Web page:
Spiderman Face Paint - Webbing The quality of the webbing determines the excellence of the face, so use a fairly fine brush. Check out some Spiderman pictures online. See how the web spokes go straight, and the “arcs” differ around the face? Paint eight spoke lines, skipping over the white eye patches: 2 between the eyes, 2 short ones going from the sides of the eyes up towards the temples, 2 running under the white eye to just between the jawbone and the chin, and the last 2 from between the eyes down on both sides of the mouth to the chin. (See Photo 4).
Now, paint the arcs connecting the spokes. (Photos 5).
Spiderman Face Paint - Complete If you look at the current pictures of Spiderman, you will see that his webs are not black, they have gray highlights on them. I add these since most of the Spidermen I have painted recently when asked, said that the web was grey. You can get away without the gray, but don’t be surprised if a child asks for it.Is this enough? Are we done?  Yes and no. I ask the child if they want special Spiderman eyes – glitter!! Some kids will like it, and some won’t. I use liquids and creams so, usually, there is enough moisture to stick on the glitter. If you use cake face paints, then you might need to apply some white paint or mist the area lightly with water to help the glitter stick.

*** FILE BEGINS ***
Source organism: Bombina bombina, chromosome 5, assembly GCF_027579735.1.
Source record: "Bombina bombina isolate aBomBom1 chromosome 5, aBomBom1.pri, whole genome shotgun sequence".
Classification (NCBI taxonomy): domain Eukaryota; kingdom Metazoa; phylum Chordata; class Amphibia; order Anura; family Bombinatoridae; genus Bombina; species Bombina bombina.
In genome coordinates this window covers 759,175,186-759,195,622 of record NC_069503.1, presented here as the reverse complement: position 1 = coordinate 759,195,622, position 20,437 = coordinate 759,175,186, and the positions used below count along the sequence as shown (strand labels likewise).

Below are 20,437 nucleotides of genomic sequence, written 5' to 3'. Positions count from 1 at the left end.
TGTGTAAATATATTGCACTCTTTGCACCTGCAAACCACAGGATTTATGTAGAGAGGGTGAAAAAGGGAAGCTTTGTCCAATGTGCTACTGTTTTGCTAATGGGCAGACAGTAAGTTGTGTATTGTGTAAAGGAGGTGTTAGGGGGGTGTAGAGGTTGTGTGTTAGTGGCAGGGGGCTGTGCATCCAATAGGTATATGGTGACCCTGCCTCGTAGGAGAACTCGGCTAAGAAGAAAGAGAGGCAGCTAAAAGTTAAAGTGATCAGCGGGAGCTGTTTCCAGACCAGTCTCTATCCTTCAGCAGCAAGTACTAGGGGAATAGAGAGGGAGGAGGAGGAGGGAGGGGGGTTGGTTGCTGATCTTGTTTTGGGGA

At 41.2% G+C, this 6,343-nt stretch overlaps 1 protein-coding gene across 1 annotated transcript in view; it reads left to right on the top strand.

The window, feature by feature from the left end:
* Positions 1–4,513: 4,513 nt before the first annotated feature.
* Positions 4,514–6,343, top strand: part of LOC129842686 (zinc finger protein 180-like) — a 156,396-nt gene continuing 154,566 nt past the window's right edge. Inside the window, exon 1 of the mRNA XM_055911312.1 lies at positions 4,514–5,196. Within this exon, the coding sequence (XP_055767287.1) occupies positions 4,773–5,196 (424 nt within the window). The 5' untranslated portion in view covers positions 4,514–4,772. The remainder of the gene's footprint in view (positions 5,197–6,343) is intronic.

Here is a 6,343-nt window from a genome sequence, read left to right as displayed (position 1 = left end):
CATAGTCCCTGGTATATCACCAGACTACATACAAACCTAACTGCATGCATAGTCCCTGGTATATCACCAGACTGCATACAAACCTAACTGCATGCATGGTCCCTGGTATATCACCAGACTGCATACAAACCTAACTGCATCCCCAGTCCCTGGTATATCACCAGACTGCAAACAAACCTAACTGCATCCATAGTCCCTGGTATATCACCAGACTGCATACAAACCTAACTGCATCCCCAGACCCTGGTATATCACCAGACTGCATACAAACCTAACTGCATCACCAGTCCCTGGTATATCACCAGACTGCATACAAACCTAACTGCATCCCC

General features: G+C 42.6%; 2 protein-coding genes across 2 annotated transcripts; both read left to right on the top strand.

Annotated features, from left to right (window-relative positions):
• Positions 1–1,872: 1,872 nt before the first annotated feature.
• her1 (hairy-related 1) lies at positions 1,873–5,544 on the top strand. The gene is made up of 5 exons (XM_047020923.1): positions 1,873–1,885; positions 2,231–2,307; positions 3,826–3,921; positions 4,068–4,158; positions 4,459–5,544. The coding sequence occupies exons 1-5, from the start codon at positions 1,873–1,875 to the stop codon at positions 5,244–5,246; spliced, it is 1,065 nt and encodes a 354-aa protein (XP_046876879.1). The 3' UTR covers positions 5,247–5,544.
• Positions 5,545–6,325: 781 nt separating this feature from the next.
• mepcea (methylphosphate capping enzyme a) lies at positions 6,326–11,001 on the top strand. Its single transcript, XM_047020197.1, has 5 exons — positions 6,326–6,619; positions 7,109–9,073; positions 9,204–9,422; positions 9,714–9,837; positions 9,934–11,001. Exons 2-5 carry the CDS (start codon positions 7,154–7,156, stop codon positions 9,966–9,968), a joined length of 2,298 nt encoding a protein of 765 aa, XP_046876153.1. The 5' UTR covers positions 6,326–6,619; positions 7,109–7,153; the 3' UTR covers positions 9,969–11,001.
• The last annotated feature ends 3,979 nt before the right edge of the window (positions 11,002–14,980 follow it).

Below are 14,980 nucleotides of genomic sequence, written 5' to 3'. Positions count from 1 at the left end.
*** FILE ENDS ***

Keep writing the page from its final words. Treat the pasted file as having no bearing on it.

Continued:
One last note. sometimes girls will ask for Spiderman of a different color. You can even offer it or have on your poster. The technique is the same, regardless of what base color you use – I have done Spidey’s pink, light blue, and orange. You might also get asked to make a Venom. To paint Venom, after the white eyes in place brush on the black “mask” very lightly – make the black as thin as you can get away with so the webbing will really stand out and make it look good.